Intricate weaves – the pastoral landscape of Bikkapathimund

The shola grassland mosaic is intricately woven into the pastoral way of life of the todas. Join us as we tread gently,upon the grassy greens at Bikkapathimund

We meet up at Kengamudi bus stop. Please carry water. bikkapathimundjul19

Date: 6th July, 2019
Time: 10 am
Duration: 3 hours
Trail difficulty: Easy
Cost: NNHS members: 250/- | Non-members: 300/-
For registration, write to
Sharada: 9900522052


A short account of the walk

Cloudy with a drizzle was the best way to describe this Saturday morning, as we set out to meet Kuttan at the road leading to the mund. A dry monsoon had many worried and so what drizzle there was, was more than welcome. The forest road uphill introduced the new participants to the differences between shola and non-native (and many a times, invasive) species and the drastic change that was happening to the Nilgiri landscape. Throughout the walk, we learnt about the numerous plants the Todas used in their temple ceremonies, be it as plates for food, or for lighting the fire. As a bonus, the road came alive with other tracks and indirect signs of other biodiversity – of fallen fruits from trees, pug marks and scat. A lively exchange on the plants held sacred by the Todas gave the participants a sense of how in this landscape nature and culture was woven into one enmeshed fabric of life, and not seen as separate from each other.  Interesting facts about how birth, marriage and death ceremonies revolve around the plants, the buffaloes and their land had everyone enthralled.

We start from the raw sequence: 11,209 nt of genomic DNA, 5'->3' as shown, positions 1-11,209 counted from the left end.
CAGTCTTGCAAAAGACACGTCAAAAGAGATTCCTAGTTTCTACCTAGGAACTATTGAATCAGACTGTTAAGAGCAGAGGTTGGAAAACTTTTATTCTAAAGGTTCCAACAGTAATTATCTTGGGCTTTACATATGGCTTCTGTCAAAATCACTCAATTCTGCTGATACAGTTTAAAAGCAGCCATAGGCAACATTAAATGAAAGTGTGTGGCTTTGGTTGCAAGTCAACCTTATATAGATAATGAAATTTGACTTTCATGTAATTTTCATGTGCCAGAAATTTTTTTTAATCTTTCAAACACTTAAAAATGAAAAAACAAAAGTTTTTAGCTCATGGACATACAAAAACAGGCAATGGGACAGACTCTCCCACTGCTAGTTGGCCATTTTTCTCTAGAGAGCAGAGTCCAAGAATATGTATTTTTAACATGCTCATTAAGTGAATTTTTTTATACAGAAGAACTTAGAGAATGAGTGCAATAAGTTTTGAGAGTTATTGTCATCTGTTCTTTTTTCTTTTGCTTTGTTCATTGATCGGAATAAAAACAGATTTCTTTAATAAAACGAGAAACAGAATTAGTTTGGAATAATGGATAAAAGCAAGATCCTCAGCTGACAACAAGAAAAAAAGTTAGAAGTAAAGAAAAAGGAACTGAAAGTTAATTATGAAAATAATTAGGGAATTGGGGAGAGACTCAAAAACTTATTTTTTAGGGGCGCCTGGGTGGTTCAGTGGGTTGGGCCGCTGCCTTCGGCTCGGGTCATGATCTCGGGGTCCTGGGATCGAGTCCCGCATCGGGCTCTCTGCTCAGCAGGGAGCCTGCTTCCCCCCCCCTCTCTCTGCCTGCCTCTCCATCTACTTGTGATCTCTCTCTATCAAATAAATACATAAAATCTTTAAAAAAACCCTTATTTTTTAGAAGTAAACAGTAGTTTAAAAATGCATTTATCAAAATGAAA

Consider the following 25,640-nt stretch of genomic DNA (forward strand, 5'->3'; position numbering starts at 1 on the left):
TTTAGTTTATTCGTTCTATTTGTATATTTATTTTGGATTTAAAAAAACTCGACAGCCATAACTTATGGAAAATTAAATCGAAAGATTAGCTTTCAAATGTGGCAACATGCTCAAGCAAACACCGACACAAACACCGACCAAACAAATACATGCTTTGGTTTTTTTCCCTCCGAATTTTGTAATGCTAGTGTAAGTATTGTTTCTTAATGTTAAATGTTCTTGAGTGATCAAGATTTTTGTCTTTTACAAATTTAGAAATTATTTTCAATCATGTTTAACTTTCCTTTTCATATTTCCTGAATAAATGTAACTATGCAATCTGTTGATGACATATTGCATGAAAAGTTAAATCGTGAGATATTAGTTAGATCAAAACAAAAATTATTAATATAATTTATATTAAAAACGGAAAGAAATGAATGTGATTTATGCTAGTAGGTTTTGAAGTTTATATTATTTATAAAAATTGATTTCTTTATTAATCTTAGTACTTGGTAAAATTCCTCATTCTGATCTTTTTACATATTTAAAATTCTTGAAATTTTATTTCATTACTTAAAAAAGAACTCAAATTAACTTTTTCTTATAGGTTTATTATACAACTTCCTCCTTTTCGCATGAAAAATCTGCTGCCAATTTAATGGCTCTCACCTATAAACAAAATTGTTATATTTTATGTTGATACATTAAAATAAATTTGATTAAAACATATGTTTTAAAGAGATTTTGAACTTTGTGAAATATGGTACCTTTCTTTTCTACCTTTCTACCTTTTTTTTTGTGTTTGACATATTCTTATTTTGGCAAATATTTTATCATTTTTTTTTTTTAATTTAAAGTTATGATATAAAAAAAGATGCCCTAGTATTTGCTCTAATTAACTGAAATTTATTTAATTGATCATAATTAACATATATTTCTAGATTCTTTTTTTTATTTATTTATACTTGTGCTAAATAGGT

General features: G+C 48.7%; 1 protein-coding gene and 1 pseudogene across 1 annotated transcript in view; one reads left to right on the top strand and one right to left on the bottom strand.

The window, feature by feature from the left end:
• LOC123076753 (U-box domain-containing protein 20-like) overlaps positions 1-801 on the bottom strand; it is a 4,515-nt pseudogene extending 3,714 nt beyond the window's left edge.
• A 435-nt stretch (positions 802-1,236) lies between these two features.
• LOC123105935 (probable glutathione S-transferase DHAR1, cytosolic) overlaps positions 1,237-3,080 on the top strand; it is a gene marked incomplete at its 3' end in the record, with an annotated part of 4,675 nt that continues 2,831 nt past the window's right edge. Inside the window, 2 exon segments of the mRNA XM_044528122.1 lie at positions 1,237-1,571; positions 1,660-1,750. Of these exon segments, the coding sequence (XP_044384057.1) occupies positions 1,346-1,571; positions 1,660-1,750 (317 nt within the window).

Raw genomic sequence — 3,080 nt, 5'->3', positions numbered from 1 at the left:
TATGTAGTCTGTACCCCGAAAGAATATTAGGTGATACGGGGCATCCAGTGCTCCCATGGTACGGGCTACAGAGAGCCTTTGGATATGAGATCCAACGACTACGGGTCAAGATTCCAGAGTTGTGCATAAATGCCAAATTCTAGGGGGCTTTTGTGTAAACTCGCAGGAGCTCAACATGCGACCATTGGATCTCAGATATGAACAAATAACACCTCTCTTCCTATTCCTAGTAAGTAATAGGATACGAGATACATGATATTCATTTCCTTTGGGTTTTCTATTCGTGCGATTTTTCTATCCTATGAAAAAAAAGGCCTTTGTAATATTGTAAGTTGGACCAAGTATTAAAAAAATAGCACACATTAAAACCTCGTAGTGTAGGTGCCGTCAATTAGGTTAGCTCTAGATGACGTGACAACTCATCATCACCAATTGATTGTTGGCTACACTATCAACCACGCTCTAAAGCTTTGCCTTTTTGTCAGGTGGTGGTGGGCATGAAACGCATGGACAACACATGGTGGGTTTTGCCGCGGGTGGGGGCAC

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Upon reaching the mund, we were greeted by cheerful young faces, off from school and the integration of the community into modernity and the education system was evident in their good control of the English language. The temple was the next point of visit and interest as we poured over the simple yet beautiful architecture and art. Also clear from our conversations was the roles and access restrictions to the temple for different members in the community – how the priest was the only one to enter the temple and how the women folk would stay behind at a distance during the annual temple festival. Another much cherished highlight of the walk was a glimpse into the toda barrel vaulted house structure and how functional, cosy and comfortable a simple small housing could be. It got many thinking about how they could consider alternatives to building construction that did not rely so heavily on concrete or extravagance of space.


A further walk up to the rocks provided for wonderful vistas of Kotagiri,IMG_7738 clearing up through the clouds. It also opened up numerous opportunities to forage on wild edibles – from the ‘thavittu pazham’ to the ‘oosi kalla’, not to mention numerous other plants that got the botanist in our group excited. The insectivorous drosera, the many jasmine vines, the strobilanthes or the many other medicinal plants that we encountered on the walk was a treasure trove of learning for all. As we enjoyed munching on the wild fruits, time was the only factor that made everyone turn back, downhill all the way where we bid adieu too our wonderful guide and resource person, Arad Kuttan.

Before the walk was over, there was already a show of hands for a full day walk in the beautiful mund and shola forest that the Todas here, call home. So, what are you waiting for? Wanna join?



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